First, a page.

by John Tedesco
EXPRESS-NEWS COASTAL BEND BUREAU
Metro / South Texas
HEBBRONVILLE — You might not know it yet, but Paco is your friend.
The first time you meet him, you’ll open a rickety screen door and enter a bar where the walls are covered with pictures of Marilyn Monroe. Hunters in camouflage are drinking beer and eating steaks drowning in A-1 sauce.
Paco is the frail old man in the cap and flannel shirt.
“Hey, brother,” he’ll say to you, or “How ya doin’, sister?”
Sometimes, he’ll say, “Hey, cowboy.”
Hebbronville has lots of cowboys.
You might not know Paco, but he shakes your hand and casually pats your back, as he’s done a thousand times with a thousand strangers. Paco has played host to obscure and famous people in this little town since he returned home 55 years ago from Europe, where he fought in France, Belgium and Germany during World War II.
Paco got a job as a bookkeeper and clerk at a hardware store until he saved enough money to open his own business, Frank’s Cafe. His given name is Francisco Gutierrez, but everyone calls him Paco.
The restaurant is in a building once owned by his father — a general store in the old days, when his family sold saddles and ranching supplies.
Under Paco’s management, the new restaurant served good food, especially steaks. When time came for the bill, Paco walked to your table, counted the empty beer bottles, and told you how much to pay. The total was always different, but that was OK.
Many people who eat at Paco’s place are hunters. Hebbronville, population 4,498, lies smack dab in prime hunting country, and people with guns, money and occasionally a bit of stardom arrive annually from across Texas and elsewhere in the United States.
Paco’s menu and warm handshake kept them coming back, and word began to spread about Frank’s Cafe. Film stars and famous athletes have visited over the years. On the wall is an autographed poster of baseball pitcher Nolan Ryan. “To Frank’s,” Ryan inscribed it. “The best steak in South Texas.”
Officials in Jim Hogg County, where Hebbronville is the county seat, acknowledge that Paco’s restaurant has become the best-known landmark in town.
“It was the way he treated people,” said County Judge Agapito “Cuate” Molina. “People would go in there, he would sit down with them. He would pull up a chair, take the order, and at the same time have a conversation.”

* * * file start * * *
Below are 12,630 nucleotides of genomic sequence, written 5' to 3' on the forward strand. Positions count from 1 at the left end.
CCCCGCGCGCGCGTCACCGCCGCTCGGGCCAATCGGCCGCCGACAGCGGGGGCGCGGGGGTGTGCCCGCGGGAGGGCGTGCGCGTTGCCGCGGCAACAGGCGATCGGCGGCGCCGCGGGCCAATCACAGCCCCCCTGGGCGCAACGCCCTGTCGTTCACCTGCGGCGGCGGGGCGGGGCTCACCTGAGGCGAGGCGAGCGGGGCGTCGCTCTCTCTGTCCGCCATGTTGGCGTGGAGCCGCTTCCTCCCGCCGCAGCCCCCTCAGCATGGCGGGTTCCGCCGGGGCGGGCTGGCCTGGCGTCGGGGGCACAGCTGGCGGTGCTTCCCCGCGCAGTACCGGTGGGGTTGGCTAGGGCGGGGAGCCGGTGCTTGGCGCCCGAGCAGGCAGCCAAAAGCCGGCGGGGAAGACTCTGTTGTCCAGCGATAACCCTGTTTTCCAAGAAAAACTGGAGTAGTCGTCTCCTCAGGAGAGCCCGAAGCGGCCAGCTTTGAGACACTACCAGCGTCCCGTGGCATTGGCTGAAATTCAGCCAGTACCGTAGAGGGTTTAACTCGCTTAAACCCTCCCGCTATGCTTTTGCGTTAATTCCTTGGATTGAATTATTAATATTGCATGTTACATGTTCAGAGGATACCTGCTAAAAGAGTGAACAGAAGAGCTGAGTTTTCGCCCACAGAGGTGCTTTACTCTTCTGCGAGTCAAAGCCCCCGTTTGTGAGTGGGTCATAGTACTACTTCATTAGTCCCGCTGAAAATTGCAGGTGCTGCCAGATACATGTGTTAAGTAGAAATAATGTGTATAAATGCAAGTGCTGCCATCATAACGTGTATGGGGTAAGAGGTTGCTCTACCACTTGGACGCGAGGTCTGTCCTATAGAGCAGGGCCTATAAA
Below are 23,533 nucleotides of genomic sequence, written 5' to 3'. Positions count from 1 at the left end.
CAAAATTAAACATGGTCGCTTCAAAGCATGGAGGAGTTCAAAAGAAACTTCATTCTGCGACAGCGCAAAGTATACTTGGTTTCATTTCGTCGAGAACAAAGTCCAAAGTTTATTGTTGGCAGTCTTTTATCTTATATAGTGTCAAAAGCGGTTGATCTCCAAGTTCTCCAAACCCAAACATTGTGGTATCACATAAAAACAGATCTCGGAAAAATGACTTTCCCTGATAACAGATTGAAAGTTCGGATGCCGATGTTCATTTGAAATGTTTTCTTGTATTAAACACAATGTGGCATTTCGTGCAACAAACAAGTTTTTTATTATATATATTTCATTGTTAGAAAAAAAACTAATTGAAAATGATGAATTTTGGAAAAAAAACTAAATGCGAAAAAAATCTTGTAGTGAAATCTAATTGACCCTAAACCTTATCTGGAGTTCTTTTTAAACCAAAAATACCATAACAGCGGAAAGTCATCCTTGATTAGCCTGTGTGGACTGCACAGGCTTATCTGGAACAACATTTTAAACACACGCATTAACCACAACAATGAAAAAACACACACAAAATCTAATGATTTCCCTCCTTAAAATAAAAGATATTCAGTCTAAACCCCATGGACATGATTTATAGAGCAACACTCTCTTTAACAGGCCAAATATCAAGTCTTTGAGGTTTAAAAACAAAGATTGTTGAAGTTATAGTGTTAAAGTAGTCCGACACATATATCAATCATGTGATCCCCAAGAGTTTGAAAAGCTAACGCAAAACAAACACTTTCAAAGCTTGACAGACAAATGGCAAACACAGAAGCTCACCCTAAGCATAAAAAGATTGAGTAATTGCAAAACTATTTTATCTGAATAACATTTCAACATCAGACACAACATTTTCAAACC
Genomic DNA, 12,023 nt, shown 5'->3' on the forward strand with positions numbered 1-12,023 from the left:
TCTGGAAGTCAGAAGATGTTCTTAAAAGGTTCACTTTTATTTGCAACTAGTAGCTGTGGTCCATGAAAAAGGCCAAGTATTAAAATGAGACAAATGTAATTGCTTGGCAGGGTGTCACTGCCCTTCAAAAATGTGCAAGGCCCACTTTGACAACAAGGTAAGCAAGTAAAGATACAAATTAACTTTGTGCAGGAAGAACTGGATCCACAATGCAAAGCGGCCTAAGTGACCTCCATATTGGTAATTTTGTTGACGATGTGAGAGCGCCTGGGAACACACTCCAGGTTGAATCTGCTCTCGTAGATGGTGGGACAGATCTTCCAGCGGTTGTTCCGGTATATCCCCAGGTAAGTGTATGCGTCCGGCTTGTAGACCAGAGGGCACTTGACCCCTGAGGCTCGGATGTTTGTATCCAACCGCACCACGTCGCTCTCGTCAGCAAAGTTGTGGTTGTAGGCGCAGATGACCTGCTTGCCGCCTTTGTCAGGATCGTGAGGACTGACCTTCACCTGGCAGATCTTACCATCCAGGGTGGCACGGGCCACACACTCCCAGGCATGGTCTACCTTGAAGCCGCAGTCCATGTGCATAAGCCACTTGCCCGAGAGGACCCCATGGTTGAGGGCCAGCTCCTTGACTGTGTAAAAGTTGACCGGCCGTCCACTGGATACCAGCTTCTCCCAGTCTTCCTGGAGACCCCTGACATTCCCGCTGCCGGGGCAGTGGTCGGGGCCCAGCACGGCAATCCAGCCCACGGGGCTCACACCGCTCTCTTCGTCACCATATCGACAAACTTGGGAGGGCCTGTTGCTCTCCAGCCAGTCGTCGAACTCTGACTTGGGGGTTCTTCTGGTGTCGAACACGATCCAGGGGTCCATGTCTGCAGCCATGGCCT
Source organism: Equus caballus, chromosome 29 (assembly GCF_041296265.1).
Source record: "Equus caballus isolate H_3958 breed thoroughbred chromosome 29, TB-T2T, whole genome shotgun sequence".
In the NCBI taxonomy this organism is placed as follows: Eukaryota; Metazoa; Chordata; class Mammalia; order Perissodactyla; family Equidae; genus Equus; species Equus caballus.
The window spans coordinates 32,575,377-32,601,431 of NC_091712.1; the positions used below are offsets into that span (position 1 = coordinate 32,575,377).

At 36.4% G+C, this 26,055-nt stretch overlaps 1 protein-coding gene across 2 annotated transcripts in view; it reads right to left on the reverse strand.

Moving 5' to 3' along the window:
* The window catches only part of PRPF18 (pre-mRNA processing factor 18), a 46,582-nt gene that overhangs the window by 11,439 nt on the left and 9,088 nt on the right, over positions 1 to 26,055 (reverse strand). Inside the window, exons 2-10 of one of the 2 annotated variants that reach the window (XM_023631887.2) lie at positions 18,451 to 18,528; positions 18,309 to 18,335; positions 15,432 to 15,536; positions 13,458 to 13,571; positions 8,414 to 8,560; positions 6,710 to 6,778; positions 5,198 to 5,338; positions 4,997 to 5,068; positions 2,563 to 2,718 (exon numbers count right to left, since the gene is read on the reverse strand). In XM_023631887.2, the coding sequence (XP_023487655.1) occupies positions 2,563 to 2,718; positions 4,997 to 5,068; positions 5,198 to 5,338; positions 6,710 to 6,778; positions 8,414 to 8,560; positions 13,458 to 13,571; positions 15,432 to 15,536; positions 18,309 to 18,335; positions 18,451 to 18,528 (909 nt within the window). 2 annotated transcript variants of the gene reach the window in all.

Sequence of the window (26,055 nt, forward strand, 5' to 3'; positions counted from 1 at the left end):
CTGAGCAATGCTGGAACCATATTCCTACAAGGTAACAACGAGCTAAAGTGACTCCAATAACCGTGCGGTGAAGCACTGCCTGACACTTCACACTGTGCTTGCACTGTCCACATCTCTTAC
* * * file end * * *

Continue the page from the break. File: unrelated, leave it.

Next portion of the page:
The restaurant has gone through a few changes. There used to be Confucius-like sayings on the walls, little Frankisms that poked fun at locals and made sense of life.
One day, Paco’s son, Big Bob, put up a picture of Marilyn Monroe. Pretty soon, the clientele started bringing their own pictures and the collection grew, replacing the Frankisms.
There’s a sultry Marilyn. Poised Marilyn. Laughing Marilyn. Gee-isn’t-the-breeze-from-this-subway-grate-refreshing Marilyn.
There’s a framed painting of Marilyn at the Last Supper, with a milk shake instead of a chalice, surrounded by 12 movie stars.
If a picture says a thousand words, Frank’s Cafe has 60,000 words to say about the blonde movie star — and about a restaurant that has been embraced by a community.
Out of Paco’s success, he has been able to buy some land and educate his family. He had five sons — one died at birth. The others grew up to be a doctor in California, an assistant district attorney in Hebbronville, and a teacher in Austin. Then there is Big Bob, who runs Frank’s Cafe and takes care of his dad.
The restaurant’s hours have diminished. Paco, who will turn 85 in March and has diabetes, has slowed down some. But Big Bob keeps the family business running from 6 p.m. to midnight. Sometimes, Paco will be too tired and won’t be there to greet you. But occasionally, as you walk through the rickety screen door, you’ll see him in the cap and flannel shirt, a handshake at the ready.
“I like to accommodate people,” Paco said. “They sure like me for that reason.”
jtedesco @ express-news.net